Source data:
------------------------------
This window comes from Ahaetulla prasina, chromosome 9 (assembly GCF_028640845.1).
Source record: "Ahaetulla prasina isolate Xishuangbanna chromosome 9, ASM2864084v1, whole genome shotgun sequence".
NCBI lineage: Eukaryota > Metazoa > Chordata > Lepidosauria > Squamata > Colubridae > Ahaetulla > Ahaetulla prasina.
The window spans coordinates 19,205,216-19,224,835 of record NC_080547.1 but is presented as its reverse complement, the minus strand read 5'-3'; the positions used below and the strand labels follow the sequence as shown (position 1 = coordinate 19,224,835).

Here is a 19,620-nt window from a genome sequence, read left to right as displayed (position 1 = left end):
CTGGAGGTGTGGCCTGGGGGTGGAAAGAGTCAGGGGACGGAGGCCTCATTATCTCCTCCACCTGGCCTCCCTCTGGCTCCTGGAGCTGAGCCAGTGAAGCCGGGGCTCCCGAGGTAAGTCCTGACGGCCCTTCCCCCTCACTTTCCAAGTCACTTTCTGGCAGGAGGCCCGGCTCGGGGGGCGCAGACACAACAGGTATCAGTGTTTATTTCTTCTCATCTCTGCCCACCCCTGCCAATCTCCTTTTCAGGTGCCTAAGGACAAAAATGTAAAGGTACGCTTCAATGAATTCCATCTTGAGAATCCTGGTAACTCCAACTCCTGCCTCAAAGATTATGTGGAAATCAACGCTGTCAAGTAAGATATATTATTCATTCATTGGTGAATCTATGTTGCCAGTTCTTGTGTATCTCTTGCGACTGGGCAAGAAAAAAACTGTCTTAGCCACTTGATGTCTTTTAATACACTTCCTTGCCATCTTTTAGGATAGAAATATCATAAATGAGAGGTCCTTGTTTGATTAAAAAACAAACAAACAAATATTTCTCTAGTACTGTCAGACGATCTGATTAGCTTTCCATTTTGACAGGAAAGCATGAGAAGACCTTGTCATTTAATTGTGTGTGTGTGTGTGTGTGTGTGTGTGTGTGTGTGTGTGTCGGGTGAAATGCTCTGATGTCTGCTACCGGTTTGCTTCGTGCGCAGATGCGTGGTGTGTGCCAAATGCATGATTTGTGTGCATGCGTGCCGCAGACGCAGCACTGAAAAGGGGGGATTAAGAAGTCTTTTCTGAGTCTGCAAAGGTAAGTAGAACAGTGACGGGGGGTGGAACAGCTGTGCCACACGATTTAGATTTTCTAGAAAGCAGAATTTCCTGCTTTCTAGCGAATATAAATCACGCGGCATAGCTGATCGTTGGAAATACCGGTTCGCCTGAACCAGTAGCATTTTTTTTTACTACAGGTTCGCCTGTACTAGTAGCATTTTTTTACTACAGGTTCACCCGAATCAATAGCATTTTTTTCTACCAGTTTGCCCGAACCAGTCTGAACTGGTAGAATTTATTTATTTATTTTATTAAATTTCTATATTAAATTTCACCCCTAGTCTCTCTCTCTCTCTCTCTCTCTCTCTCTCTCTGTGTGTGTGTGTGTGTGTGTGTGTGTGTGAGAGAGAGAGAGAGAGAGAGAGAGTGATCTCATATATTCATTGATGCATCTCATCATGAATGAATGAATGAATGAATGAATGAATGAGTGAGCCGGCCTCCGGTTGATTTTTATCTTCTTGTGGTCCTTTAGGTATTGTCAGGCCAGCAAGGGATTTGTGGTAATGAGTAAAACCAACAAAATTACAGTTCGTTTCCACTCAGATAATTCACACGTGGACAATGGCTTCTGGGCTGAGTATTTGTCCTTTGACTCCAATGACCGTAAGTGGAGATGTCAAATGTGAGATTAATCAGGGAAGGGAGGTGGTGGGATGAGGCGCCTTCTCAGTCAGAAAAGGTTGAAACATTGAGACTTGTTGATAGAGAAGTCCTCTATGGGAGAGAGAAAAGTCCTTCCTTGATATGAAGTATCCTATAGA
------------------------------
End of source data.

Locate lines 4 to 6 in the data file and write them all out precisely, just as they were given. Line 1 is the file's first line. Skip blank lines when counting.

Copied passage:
The window spans coordinates 19,205,216-19,224,835 of record NC_080547.1 but is presented as its reverse complement, the minus strand read 5'-3'; the positions used below and the strand labels follow the sequence as shown (position 1 = coordinate 19,224,835).

Here is a 19,620-nt window from a genome sequence, read left to right as displayed (position 1 = left end):
CTGGAGGTGTGGCCTGGGGGTGGAAAGAGTCAGGGGACGGAGGCCTCATTATCTCCTCCACCTGGCCTCCCTCTGGCTCCTGGAGCTGAGCCAGTGAAGCCGGGGCTCCCGAGGTAAGTCCTGACGGCCCTTCCCCCTCACTTTCCAAGTCACTTTCTGGCAGGAGGCCCGGCTCGGGGGGCGCAGACACAACAGGTATCAGTGTTTATTTCTTCTCATCTCTGCCCACCCCTGCCAATCTCCTTTTCAGGTGCCTAAGGACAAAAATGTAAAGGTACGCTTCAATGAATTCCATCTTGAGAATCCTGGTAACTCCAACTCCTGCCTCAAAGATTATGTGGAAATCAACGCTGTCAAGTAAGATATATTATTCATTCATTGGTGAATCTATGTTGCCAGTTCTTGTGTATCTCTTGCGACTGGGCAAGAAAAAAACTGTCTTAGCCACTTGATGTCTTTTAATACACTTCCTTGCCATCTTTTAGGATAGAAATATCATAAATGAGAGGTCCTTGTTTGATTAAAAAACAAACAAACAAATATTTCTCTAGTACTGTCAGACGATCTGATTAGCTTTCCATTTTGACAGGAAAGCATGAGAAGACCTTGTCATTTAATTGTGTGTGTGTGTGTGTGTGTGTGTGTGTGTGTGTGTGTGTCGGGTGAAATGCTCTGATGTCTGCTACCGGTTTGCTTCGTGCGCAGATGCGTGGTGTGTGCCAAATGCATGATTTGTGTGCATGCGTGCCGCAGACGCAGCACTGAAAAGGGGGGATTAAGAAGTCTTTTCTGAGTCTGCAAAGGTAAGTAGAACAGTGACGGGGGGTGGAACAGCTGTGCCACACGATTTAGATTTTCTAGAAAGCAGAATTTCCTGCTTTCTAGCGAATATAAATCACGCGGCATAGCTGATCGTTGGAAATACCGGTTCGCCTGAACCAGTAGCATTTTTTTTTACTACAGGTTCGCCTGTACTAGTAGCATTTTTTTACTACAGGTTCACCCGAATCAATAGCATTTTTTTCTACCAGTTTGCCCGAACCAGTCTGAACTGGTAGAATTTATTTATTTATTTTATTAAATTTCTATATTAAATTTCACCCCTAGTCTCTCTCTCTCTCTCTCTCTCTCTCTCTCTCTGTGTGTGTGTGTGTGTGTGTGTGTGTGTGAGAGAGAGAGAGAGAGAGAGAGAGTGATCTCATATATTCATTGATGCATCTCATCATGAATGAATGAATGAATGAATGAATGAATGAGTGAGCCGGCCTCCGGTTGATTTTTATCTTCTTGTGGTCCTTTAGGTATTGTCAGGCCAGCAAGGGATTTGTGGTAATGAGTAAAACCAACAAAATTACAGTTCGTTTCCACTCAGATAATTCACACGTGGACAATGGCTTCTGGGCTGAGTATTTGTCCTTTGACTCCAATGACCGTAAGTGGAGATGTCAAATGTGAGATTAATCAGGGAAGGGAGGTGGTGGGATGAGGCGCCTTCTCAGTCAGAAAAGGTTGAAACATTGAGACTTGTTGATAGAGAAGTCCTCTATGGGAGAGAGAAAAGTCCTTCCTTGATATGAAGTATCCTATAGA